Definitely - not so much the sampling, [we] don’t generally have the equipment with us. But I write a fair bit of material on the road. You get a lot of hours down time, where you’re on an international flight or even just a domestic flight for a few hours or the tour bus or 5 hours off in a hotel room. So you end up with a lot of spare time and I write quite a bit of lyrics when I’m on tour because it’s inspiring. I think seeing knew places and meeting new people and all these things can submit to the sort of vibe and I find it really inspiring.
Okay, well we are looking forward to hearing what you write from your inspired time in Amsterdam!
(Laughing again) – It might be a bit twisted! Could be out of this world…
What do you guys listen to when you are on tour? Are you all very individual or do you listen to a lot of stuff together?
Sometimes we have a bit of communal music going when you’re in the tour van but I listen to anything and everything, you know what I mean. It doesn’t have to be hip hop, good music is good music and all of us pretty much share that opinion, so we listen to anything. You’d be very surprised at some of the things we listen to in the tour van actually.
In fact on the last road trip that we were on, Debris put on his ‘Classic 60’s Rock’ mix, so there you go!
And this upcoming European tour you are doing with Horrorshow, who you are also touring with in Australia?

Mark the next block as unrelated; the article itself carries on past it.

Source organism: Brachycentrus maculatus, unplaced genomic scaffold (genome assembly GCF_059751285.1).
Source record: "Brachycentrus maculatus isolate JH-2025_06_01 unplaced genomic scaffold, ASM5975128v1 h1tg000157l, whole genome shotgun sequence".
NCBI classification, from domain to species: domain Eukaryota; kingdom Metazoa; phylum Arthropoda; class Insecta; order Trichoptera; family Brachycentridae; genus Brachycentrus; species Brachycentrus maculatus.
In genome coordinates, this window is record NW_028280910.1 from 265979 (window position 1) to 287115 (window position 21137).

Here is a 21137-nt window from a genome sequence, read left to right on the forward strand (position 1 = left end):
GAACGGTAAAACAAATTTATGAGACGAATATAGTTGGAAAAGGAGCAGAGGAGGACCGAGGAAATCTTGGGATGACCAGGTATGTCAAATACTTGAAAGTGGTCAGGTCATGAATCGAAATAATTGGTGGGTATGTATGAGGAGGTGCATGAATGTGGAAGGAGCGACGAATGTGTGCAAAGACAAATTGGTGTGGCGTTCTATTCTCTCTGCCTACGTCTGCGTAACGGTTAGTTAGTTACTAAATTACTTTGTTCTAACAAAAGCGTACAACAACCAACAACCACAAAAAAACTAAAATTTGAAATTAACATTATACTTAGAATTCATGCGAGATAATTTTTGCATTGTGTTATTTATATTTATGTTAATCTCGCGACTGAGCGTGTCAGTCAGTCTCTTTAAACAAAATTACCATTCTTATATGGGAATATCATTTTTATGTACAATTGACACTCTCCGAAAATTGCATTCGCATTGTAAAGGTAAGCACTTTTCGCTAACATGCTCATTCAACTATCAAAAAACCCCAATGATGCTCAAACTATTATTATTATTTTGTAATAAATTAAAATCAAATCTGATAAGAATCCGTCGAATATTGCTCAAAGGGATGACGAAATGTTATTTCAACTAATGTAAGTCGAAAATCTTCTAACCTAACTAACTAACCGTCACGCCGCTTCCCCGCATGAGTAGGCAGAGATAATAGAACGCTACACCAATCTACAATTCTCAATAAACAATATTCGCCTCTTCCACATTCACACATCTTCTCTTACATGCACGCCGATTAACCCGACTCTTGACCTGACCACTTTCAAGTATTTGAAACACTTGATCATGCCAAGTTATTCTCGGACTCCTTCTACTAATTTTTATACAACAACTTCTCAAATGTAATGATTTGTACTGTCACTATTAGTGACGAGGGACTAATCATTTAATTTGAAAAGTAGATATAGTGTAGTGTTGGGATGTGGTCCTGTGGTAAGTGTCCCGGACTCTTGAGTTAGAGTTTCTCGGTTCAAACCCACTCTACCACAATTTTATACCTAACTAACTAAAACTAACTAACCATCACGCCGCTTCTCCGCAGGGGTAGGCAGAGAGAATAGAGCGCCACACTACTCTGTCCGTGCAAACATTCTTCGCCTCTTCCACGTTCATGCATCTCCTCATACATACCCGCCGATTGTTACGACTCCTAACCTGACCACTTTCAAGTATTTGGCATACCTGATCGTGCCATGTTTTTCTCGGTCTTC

Yeah, we are – Solo from Horrorshow is on the album, on a track called ‘The Underground’, so now we’re going to take Horrorshow with us on the ‘Speaking in Tongues’ tour, which is the big Australian tour we are starting. And Four Artists, the guys taking us to Germany were interested in having them with us, so now we are touring with them in Europe as well, which is dope. So we ended up doing a sort of semi international tour with them now.
Horrorshow are young guys out of Sydney, right?
That’s right, yeah. Solo, the rapper from Horrorshow, is only about 22, he’s an amazingly talented and inspired dude so I think he’s going to go down really well over there.
Cool, looking forward to it. What do you miss about home when you are touring?
I think the thing I miss most when I’m on tour is sleep. It’s a commodity that’s rarely achievable and you miss sleeping in your own bed and just having the creature comforts of your own house. I think that’s about it, apart from that it’s all good and I love it!
And have you ever contemplated relocating to somewhere else?